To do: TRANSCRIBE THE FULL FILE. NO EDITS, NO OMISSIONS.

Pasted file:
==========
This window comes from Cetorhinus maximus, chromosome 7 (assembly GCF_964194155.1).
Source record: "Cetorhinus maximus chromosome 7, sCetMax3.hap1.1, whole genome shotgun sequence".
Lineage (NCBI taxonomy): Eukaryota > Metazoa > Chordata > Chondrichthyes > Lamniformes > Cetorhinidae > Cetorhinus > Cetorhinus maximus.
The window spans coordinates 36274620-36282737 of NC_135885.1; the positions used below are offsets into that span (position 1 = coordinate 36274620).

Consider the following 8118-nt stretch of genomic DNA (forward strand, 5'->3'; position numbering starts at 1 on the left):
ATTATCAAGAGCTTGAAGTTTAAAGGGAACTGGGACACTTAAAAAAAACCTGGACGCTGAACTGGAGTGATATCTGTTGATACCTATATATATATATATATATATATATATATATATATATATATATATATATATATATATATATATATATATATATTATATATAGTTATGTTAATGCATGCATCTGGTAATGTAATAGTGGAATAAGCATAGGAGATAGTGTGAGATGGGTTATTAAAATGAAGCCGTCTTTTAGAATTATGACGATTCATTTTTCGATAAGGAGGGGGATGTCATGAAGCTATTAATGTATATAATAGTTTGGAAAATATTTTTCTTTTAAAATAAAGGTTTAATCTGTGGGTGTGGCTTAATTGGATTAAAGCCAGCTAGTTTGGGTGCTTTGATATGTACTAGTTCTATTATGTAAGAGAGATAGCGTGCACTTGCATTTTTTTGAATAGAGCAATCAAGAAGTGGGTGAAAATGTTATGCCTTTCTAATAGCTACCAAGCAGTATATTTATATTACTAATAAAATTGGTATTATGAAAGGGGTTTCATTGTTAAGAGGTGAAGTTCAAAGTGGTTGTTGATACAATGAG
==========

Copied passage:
This window comes from Cetorhinus maximus, chromosome 7 (assembly GCF_964194155.1).
Source record: "Cetorhinus maximus chromosome 7, sCetMax3.hap1.1, whole genome shotgun sequence".
Lineage (NCBI taxonomy): Eukaryota > Metazoa > Chordata > Chondrichthyes > Lamniformes > Cetorhinidae > Cetorhinus > Cetorhinus maximus.
The window spans coordinates 36274620-36282737 of NC_135885.1; the positions used below are offsets into that span (position 1 = coordinate 36274620).

Consider the following 8118-nt stretch of genomic DNA (forward strand, 5'->3'; position numbering starts at 1 on the left):
ATTATCAAGAGCTTGAAGTTTAAAGGGAACTGGGACACTTAAAAAAAACCTGGACGCTGAACTGGAGTGATATCTGTTGATACCTATATATATATATATATATATATATATATATATATATATATATATATATATATATATATATATATATATATATTATATATAGTTATGTTAATGCATGCATCTGGTAATGTAATAGTGGAATAAGCATAGGAGATAGTGTGAGATGGGTTATTAAAATGAAGCCGTCTTTTAGAATTATGACGATTCATTTTTCGATAAGGAGGGGGATGTCATGAAGCTATTAATGTATATAATAGTTTGGAAAATATTTTTCTTTTAAAATAAAGGTTTAATCTGTGGGTGTGGCTTAATTGGATTAAAGCCAGCTAGTTTGGGTGCTTTGATATGTACTAGTTCTATTATGTAAGAGAGATAGCGTGCACTTGCATTTTTTTGAATAGAGCAATCAAGAAGTGGGTGAAAATGTTATGCCTTTCTAATAGCTACCAAGCAGTATATTTATATTACTAATAAAATTGGTATTATGAAAGGGGTTTCATTGTTAAGAGGTGAAGTTCAAAGTGGTTGTTGATACAATGAG